For the most part, hepatitis C-infected organs had been cut out of the picture, except as donations for hepatitis C-positive transplant recipients.
“There were thousands of organs being discarded every year, literally buried in the ground,” Reese said. “We were one of the first groups to propose that these organs were a valuable resource.”
Previous research had shown that hepatitis C-infected organs led to all kinds of complications, including increased mortality. Reese and his colleagues wanted to know if they could prevent that damage using these new antiviral drug treatments.
“So the idea is that, as quickly as you can, to cure the hepatitis C so that it won’t have a systemic effect on the patients,” said study co-author McLean.
If the trials succeeded — yielding results similar to uninfected organs —they could open up a significant new pool of donor organs.
“The lost opportunity is fairly large,” Reese said. “So like in 2016, 17 hearts from donors who tested positive for hepatitis C were transplanted, and 644 were discarded.”
Compare that to the number of patients who died in 2017 while waiting for heart transplants: just over 600.
But before Reese and his colleagues could begin their trial, they had to convince oversight committees, regulators — and most of all, patients — that experiments requiring potential infection with chronic and serious disease were not only safe, but potentially life-saving.
“It required the coordination of dozens of people,” Reese said. “There were some who said, ‘This is a good idea — we should go after this.’ And there were others who said, ‘I’m worried that you’re going to harm my patient. Why would I do this with you?’ ”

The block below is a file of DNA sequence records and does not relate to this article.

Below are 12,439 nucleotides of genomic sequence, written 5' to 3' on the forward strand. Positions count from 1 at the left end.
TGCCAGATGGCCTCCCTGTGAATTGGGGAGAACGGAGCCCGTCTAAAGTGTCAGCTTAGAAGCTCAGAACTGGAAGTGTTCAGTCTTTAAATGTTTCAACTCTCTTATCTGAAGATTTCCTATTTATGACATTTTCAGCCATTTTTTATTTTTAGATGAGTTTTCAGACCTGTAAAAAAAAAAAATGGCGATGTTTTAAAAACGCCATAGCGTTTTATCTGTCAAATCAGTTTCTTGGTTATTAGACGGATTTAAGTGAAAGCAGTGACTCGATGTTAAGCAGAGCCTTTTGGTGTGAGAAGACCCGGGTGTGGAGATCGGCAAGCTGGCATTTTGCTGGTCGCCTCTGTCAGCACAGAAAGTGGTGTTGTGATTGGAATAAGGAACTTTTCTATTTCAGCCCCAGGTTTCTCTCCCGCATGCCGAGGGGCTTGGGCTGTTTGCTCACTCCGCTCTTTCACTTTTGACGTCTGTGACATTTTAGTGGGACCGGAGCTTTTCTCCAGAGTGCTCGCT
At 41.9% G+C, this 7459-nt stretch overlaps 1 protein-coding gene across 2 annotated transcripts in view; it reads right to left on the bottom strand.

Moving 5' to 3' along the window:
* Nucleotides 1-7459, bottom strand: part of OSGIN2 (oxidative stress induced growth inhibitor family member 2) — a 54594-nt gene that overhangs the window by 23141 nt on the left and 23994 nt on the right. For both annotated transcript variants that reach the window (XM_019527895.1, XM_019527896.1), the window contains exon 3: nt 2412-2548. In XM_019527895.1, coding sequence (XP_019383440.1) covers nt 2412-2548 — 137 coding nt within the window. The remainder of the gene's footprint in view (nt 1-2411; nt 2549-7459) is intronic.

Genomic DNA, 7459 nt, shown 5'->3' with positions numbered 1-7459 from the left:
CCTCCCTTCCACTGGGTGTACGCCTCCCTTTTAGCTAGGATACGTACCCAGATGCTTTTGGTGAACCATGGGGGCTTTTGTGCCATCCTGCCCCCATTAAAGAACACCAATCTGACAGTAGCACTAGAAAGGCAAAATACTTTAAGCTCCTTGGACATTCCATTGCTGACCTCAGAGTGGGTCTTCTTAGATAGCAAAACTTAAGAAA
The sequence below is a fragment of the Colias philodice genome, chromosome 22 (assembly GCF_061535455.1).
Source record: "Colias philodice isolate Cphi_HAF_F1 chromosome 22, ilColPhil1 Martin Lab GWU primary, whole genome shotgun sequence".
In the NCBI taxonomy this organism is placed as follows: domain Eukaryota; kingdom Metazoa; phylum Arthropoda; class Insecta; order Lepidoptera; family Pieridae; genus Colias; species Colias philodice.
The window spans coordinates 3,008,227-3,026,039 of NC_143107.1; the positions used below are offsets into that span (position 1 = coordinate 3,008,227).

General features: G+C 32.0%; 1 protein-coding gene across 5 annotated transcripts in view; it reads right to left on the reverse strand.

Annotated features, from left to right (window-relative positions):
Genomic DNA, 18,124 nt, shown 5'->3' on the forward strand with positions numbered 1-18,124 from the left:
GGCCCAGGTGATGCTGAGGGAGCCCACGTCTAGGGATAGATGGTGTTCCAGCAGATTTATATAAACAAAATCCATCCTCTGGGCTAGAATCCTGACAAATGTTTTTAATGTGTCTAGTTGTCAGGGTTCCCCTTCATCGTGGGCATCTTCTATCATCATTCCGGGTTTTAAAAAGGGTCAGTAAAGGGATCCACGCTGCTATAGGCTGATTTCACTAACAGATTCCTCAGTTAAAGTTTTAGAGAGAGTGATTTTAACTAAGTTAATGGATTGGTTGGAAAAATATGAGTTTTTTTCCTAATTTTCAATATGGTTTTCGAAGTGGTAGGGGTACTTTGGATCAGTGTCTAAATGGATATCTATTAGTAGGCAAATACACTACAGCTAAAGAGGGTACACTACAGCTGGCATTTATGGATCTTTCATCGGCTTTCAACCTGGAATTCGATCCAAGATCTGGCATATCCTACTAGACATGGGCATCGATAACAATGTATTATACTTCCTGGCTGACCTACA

To date, there have been five other studies looking at the ability of antiviral drugs to mitigate the risk presented by transplanting a hepatitis C-infected organ — all successful. But they were also small, and only one other had focused on heart transplants. There was plenty that could go wrong.
“The big issue with transplantation specifically is that the recipient gets a new infection at the same time that we’re giving them very strong immunosuppression medicines,” Reese said. “So the concern is that you’re introducing a new infection at a time that the recipient’s body is really unable to fight it off.”
In which case, they worried, the antiviral drugs might not be powerful enough to overcome the hepatitis C. That was troubling, even on a temporary basis, because of the damage the virus could do.
“One big concern would be that the virus could cause acute liver failure, which can lead to death,” Reese said. “There’s also damage to the kidney from inflammation from the virus, or damage to the transplanted heart itself. Inflammation in the blood vessels that feed the heart, and possibly damage to the heart function.”
To minimize the risk, team members used narrow criteria to choose their 10 subjects. They excluded patients with illnesses or substance-abuse issues that could compound the risk to their livers. They also actively pursued subjects who might otherwise die before receiving new hearts.